According to sources speaking to Autocar, the BMW-owned luxury car maker is considering a shift from the current car's aluminium spaceframe layout to a carbonfibre body sitting atop an aluminium chassis.
Such a design would reduce the Phantom's weight and fuel consumption — the current model weighs a not insubstantial two-and-a-half tonnes and drinks 22.8L/100km in the city. The switch could even bring about a pillarless design that would appeal to traditionalists, but the production of 1000 extra body shells per year may stretch BMW's carbonfibre facilities beyond their limit.
While the new Phantom may share the BMW i3's carbonfibre body-aluminium chassis configuration, don't expect it to be anywhere near as radical too look at as the electric hatchback. According to Giles Taylor, Rolls-Royce's head of design, the styling of the next-generation Phantom will tread "an evolutionary path" and will retain current car's large C-pillar, which affords rear passengers a substantial amount of privacy.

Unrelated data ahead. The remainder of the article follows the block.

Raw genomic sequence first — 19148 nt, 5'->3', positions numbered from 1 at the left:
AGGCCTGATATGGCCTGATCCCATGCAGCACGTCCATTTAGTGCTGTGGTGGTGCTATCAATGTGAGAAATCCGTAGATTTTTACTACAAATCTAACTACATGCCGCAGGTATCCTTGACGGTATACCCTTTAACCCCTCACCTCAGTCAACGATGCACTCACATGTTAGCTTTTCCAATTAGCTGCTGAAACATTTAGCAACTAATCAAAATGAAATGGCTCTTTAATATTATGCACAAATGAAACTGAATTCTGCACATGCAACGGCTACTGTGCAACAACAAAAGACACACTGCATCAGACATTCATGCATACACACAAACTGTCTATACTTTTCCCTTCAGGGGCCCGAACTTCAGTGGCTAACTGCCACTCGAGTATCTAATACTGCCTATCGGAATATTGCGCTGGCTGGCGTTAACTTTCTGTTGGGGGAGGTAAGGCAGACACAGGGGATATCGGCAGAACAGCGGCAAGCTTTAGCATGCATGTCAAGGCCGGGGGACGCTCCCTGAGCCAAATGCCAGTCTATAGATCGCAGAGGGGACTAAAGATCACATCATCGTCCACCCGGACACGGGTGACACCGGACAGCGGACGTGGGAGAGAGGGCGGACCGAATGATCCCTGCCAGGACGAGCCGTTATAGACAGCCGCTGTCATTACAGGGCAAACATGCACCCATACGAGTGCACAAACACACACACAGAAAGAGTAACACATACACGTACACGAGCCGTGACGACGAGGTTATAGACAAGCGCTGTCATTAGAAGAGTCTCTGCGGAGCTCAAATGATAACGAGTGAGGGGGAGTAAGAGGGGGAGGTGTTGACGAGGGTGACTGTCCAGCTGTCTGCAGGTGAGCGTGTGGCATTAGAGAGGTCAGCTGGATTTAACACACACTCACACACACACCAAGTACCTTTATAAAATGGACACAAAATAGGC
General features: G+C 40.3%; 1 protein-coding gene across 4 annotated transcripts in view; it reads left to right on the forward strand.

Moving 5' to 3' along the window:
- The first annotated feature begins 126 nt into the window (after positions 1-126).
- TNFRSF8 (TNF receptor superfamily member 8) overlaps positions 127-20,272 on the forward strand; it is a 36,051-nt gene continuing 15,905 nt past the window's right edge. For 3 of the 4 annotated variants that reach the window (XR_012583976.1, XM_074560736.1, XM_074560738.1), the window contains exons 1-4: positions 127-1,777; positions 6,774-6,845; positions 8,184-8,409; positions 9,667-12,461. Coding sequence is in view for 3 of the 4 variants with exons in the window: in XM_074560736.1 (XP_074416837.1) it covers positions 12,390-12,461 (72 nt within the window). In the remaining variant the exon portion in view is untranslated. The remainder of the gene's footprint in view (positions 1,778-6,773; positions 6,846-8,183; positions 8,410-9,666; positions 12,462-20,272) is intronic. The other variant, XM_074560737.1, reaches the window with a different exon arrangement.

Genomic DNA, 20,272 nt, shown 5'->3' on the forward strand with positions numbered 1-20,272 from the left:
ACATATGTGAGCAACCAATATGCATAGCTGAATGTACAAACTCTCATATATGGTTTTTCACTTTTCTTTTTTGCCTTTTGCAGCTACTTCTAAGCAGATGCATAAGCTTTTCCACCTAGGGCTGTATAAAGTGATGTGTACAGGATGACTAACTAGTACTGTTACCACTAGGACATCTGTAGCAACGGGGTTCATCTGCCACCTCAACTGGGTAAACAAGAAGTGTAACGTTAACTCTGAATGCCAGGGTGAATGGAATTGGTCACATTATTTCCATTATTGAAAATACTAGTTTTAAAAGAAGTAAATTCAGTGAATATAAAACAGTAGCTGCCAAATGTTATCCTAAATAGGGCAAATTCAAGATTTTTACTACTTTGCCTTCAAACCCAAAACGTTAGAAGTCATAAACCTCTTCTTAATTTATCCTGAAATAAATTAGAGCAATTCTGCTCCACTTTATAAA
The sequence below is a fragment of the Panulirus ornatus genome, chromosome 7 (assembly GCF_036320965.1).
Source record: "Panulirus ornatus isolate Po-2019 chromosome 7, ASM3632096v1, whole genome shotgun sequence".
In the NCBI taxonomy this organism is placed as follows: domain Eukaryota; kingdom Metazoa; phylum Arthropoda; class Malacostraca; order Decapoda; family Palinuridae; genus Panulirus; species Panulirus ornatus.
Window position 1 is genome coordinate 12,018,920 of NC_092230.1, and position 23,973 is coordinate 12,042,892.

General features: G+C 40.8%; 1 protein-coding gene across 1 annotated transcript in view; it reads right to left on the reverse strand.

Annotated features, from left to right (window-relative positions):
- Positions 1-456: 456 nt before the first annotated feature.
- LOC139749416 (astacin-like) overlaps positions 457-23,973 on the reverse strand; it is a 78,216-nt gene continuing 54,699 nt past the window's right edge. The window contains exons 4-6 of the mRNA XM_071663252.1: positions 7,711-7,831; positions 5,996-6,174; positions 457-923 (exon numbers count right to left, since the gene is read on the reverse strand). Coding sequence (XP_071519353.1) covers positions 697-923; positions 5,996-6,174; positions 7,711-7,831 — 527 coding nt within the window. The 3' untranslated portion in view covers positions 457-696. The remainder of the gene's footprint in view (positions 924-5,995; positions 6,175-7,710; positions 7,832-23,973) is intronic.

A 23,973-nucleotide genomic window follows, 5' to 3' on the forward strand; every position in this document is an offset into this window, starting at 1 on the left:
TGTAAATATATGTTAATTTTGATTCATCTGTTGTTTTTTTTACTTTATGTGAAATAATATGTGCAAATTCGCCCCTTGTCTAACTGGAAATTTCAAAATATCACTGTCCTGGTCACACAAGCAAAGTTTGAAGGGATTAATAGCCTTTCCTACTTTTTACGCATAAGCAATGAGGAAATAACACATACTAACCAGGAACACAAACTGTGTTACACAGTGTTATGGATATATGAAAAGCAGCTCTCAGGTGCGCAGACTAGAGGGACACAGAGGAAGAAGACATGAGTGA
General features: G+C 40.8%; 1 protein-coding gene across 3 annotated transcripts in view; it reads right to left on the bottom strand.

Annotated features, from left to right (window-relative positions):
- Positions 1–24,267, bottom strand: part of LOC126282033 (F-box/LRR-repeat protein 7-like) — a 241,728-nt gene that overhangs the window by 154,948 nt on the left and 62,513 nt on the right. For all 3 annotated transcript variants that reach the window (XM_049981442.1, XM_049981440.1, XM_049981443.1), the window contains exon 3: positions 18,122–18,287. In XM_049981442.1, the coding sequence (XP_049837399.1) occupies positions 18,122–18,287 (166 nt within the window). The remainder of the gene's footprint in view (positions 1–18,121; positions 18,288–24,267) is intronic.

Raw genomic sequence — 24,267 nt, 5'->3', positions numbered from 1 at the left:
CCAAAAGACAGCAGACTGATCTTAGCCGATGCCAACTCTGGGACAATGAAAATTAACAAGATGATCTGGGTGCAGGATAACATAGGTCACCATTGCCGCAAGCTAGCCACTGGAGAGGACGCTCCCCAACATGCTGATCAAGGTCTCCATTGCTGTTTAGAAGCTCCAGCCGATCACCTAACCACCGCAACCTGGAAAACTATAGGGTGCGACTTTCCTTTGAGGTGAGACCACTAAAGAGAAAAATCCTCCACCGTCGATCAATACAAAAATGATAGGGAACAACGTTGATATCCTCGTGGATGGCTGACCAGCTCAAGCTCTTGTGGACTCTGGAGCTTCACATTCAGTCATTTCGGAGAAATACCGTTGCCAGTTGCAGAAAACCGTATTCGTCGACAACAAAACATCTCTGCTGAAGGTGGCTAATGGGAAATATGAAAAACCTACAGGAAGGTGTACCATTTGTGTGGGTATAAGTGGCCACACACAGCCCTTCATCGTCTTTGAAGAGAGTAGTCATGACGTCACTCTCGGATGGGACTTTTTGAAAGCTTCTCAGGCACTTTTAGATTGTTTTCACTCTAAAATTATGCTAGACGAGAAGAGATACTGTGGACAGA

A V12 petrol motor, not too dissimilar to the 338kW 6.75-litre version powering the current car, will be present in the new Phantom. Autocar and AutoExpress both state that a plug-in hybrid version of the next Phantom is a certainty.
The possibility of all electric Phantom, however, is less clear, with reaction to the 102EX Phantom Experimental Electric tempered by concerns about range. The 102EX could manage around 200km between recharges, although newer electric cars, such as the Tesla Model S, can manage over 400km.
The current Phantom was the first vehicle designed by BMW after it took full control of the brand. Debuting back in 2003, it's now available as a standard and long wheelbase limousine, coupe and convertible. Uniquely in this day and age each Phantom model features reverse-hinged doors.